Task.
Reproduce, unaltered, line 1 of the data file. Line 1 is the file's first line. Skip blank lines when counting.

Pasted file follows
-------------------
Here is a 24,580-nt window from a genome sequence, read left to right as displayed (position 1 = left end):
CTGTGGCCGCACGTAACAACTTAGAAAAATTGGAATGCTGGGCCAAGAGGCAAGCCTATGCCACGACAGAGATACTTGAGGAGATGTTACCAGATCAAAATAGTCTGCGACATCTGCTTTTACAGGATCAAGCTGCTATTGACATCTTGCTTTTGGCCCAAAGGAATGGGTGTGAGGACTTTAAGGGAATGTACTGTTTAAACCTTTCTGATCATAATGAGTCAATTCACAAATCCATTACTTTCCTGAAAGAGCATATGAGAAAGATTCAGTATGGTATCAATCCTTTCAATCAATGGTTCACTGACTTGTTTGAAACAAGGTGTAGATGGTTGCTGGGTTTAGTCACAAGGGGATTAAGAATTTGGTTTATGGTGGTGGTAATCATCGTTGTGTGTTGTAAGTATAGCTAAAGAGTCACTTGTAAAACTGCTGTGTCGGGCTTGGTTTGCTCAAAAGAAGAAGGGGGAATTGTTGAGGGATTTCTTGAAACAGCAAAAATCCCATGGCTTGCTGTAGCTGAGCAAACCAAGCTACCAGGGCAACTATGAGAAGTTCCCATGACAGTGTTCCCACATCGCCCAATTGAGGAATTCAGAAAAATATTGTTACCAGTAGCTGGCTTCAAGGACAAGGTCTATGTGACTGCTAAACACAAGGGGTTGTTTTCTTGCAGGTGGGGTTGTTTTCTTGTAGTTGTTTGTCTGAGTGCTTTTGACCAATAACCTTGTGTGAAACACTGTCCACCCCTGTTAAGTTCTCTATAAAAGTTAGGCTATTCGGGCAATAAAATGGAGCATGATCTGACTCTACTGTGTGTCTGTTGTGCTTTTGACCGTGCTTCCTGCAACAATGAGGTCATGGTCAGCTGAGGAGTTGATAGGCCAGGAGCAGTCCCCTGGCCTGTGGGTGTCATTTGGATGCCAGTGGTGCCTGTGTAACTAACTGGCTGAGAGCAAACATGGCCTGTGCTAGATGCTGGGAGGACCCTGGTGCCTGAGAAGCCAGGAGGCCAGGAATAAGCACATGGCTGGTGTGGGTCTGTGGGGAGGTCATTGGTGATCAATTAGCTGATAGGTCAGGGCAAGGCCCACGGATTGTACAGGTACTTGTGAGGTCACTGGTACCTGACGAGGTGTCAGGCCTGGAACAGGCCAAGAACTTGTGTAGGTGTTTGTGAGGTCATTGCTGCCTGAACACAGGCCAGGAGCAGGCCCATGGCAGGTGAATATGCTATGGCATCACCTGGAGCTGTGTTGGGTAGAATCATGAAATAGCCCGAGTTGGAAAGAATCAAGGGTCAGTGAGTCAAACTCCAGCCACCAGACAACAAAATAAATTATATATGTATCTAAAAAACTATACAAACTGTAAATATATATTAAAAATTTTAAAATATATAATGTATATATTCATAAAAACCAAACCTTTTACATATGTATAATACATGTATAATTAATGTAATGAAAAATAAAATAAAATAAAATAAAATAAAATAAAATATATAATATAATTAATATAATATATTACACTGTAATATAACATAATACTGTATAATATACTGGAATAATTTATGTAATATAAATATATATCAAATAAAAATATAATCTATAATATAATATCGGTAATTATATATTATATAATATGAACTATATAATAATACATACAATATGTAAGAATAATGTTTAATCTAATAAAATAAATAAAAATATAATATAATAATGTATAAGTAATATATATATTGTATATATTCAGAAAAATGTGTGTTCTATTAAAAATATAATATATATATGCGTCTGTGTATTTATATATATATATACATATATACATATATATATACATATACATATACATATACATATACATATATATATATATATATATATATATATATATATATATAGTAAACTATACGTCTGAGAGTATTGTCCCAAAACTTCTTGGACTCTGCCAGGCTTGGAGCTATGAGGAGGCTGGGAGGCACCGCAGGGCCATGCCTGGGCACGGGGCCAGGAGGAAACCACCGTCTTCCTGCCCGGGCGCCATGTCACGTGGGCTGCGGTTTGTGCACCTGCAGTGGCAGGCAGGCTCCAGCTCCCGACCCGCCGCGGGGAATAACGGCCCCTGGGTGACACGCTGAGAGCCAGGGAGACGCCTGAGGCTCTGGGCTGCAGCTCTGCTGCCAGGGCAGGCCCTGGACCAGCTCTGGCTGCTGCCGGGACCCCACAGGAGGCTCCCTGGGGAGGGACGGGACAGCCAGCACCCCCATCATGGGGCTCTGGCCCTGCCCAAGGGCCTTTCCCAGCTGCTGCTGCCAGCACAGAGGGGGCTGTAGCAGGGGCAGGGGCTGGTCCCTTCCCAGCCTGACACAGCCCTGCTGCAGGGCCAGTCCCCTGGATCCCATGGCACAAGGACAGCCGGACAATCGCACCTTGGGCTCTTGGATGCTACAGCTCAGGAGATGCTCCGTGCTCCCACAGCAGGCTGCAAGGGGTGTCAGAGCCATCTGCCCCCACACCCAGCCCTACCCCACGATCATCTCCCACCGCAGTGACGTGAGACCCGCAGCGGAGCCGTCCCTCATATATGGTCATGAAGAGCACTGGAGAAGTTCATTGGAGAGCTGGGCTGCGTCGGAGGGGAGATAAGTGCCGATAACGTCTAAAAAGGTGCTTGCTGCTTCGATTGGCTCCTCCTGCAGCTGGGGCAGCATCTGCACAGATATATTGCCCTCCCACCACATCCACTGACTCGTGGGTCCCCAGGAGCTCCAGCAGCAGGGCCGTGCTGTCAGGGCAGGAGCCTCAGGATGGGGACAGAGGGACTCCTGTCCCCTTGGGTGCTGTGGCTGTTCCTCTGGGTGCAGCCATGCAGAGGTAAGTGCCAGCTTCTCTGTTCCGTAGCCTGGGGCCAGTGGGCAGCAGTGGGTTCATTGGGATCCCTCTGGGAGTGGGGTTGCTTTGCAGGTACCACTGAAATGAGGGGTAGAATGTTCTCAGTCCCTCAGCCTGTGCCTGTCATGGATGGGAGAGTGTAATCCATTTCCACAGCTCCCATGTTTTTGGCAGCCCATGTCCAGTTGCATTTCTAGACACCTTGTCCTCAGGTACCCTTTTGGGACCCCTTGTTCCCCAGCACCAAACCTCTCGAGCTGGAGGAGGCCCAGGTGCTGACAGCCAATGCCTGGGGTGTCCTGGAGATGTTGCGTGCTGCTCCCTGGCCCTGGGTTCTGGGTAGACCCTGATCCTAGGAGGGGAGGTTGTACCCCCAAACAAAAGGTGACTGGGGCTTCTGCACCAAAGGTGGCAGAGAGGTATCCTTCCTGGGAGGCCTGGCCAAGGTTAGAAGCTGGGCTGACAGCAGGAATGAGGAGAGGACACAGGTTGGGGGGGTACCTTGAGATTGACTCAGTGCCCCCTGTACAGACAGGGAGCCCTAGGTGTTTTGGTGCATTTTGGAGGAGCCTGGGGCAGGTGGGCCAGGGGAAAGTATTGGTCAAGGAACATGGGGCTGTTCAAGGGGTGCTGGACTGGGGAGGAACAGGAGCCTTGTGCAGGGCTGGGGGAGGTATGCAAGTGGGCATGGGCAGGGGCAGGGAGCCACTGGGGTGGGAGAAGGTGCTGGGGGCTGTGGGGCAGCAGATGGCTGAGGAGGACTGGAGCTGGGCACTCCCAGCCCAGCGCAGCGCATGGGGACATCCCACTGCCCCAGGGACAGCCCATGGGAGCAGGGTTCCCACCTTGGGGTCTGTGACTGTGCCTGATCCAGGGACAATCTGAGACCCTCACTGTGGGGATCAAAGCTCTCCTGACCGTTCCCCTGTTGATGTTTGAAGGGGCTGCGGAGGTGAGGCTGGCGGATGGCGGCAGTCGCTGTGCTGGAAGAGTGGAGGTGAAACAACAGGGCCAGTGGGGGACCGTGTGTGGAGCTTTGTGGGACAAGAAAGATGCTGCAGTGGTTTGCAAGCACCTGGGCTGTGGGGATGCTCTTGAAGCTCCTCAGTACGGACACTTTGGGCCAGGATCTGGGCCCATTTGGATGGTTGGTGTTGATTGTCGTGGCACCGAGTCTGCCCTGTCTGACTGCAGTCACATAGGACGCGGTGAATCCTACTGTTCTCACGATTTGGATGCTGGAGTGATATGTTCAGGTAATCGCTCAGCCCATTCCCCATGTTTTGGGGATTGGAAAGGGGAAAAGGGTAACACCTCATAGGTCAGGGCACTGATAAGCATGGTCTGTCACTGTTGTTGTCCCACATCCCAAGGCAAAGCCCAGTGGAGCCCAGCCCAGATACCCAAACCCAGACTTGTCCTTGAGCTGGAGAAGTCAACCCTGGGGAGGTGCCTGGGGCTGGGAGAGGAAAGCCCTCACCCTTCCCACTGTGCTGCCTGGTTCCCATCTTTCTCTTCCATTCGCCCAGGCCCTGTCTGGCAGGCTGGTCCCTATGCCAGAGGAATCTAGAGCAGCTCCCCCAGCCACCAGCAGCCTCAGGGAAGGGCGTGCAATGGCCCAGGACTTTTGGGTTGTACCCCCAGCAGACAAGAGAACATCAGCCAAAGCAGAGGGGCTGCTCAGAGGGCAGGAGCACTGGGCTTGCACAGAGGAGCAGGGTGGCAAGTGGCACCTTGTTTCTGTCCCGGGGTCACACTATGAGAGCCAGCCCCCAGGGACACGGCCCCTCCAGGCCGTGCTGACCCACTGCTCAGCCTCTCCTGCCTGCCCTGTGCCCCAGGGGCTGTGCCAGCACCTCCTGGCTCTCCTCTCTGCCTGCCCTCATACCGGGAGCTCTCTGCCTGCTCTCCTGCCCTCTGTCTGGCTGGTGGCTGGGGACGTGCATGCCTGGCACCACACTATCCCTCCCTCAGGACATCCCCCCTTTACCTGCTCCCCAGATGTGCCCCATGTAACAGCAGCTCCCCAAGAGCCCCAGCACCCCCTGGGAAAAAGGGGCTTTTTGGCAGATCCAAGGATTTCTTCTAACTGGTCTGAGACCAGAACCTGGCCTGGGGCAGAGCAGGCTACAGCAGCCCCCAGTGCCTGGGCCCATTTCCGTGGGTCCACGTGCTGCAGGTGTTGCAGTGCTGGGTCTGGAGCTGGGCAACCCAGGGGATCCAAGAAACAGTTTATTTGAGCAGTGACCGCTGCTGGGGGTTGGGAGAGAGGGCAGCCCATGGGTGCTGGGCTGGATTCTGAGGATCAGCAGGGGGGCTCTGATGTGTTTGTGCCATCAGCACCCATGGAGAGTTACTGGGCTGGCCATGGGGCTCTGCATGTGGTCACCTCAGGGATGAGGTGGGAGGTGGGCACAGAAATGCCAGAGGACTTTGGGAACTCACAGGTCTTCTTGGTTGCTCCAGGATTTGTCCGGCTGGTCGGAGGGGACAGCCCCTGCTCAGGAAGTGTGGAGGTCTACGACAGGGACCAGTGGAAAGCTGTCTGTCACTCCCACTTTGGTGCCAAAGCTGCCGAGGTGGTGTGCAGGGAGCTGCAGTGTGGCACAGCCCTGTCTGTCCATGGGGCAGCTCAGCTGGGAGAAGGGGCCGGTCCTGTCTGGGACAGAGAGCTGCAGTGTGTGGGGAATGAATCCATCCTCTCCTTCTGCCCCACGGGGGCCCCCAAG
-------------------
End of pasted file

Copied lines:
Here is a 24,580-nt window from a genome sequence, read left to right as displayed (position 1 = left end):